Sunday, September 05, 2010

Absence of Mind by Marilynne Robinson

A central question in Robinson's new book is the utility, or even ethics of objectivity.
She is unsatisfied with the "closed ontologies" of "scientific monisms"; that is, claiming that everything can be understood in terms of (for example), perversion (Freud), class (Marx) or genes (Darwin). A flaw in these reductionisms is "the absence of an acknowledgement of ... subjectivity."

A similar question about the difference between understanding and experiencing love came up in a conversation on the camino. For instance: does knowing about the neurology or chemistry of attraction and attachment make one a better friend or lover or father? [I remember, but cannot find the source of a characteristically bold Salavador Dalí quote, "love is deoxyrybonucleic acid."]  Robinson states the case more acutely:
Does knowing 'how the machinery of the brain works' – and, in fact, we still do not know how it works – have any implication for the effective use of the mind? (p52)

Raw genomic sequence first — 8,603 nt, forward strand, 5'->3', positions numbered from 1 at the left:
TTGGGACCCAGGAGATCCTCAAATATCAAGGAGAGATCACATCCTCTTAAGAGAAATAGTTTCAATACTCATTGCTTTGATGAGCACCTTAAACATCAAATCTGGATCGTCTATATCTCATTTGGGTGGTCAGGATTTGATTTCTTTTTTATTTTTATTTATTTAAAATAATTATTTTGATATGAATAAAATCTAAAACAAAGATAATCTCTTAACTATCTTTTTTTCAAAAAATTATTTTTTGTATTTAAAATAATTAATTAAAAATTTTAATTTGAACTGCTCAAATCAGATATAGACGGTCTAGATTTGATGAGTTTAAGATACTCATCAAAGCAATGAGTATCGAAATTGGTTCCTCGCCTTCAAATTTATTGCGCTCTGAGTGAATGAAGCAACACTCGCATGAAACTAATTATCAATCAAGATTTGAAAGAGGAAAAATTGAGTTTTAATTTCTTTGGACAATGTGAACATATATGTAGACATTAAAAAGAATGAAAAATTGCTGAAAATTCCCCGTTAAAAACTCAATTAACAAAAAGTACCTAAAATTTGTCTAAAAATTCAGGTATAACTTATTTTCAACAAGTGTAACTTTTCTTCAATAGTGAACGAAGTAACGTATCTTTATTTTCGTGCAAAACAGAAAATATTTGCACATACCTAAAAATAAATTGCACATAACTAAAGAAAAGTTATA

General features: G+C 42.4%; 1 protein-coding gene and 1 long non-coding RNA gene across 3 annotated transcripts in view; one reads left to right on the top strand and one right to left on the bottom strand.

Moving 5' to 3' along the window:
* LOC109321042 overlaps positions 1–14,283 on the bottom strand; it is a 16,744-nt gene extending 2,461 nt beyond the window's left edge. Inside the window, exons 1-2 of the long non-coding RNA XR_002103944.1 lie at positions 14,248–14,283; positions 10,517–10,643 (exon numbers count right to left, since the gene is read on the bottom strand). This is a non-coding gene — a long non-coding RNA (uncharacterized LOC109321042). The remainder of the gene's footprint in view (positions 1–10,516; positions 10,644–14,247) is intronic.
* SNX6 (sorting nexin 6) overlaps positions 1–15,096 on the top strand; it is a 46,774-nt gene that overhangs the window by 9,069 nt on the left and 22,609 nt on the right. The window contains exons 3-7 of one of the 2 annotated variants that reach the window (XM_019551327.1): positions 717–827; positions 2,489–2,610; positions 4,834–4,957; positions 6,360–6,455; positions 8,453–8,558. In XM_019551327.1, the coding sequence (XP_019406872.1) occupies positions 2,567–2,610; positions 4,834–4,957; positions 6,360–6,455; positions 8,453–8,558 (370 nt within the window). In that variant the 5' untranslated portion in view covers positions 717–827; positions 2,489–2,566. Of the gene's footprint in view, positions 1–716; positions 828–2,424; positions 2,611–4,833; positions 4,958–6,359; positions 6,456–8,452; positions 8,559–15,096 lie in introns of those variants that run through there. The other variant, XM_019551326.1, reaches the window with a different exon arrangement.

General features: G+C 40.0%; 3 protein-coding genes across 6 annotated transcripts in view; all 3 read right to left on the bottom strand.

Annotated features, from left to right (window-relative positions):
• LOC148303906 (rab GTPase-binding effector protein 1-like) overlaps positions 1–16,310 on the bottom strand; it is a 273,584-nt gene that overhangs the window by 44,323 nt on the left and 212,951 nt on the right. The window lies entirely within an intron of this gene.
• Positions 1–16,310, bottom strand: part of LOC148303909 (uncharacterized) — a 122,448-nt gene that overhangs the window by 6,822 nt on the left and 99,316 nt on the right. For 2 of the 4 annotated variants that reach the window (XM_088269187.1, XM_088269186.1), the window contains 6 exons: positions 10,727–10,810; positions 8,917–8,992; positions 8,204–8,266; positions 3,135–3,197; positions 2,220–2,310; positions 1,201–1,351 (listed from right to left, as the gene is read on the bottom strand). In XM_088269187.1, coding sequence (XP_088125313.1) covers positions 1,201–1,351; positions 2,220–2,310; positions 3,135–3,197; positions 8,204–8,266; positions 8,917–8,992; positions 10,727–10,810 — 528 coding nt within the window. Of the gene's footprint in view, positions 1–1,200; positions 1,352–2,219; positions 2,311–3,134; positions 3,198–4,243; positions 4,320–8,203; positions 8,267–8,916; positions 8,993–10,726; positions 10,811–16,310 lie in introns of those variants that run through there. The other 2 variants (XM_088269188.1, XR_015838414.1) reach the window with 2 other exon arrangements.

Time to settle down

Now that I've been back, I've almost given up hope of settling back into 'life as normal': it's just not possible. Travel has changed me – hopefully more for better than worse. and while I can't keep traveling, I can keep reflecting; understanding the change that I've experienced and assimilating the transformation.

To that end, I've got a few post-travel tasks:

  • the 6000 word independent study project that was the pretext for my travel, including
  • the 1000 pages of reading on the theology of spirituality, theology of mission and mission in the context of the Australian Defence Force,
  • emails, postcards and gifts for the friends I made along the way
  • 10 and 30 minute presentations on spirituality for soldiers, and 
  • 30 and 60 minute presentations on missional spirituality for chaplains, pastors and Christian leaders.
But, even before I started to look seriously at these tasks, I'd already started on something else: pre-travel tasks for the next (anticipated) trip!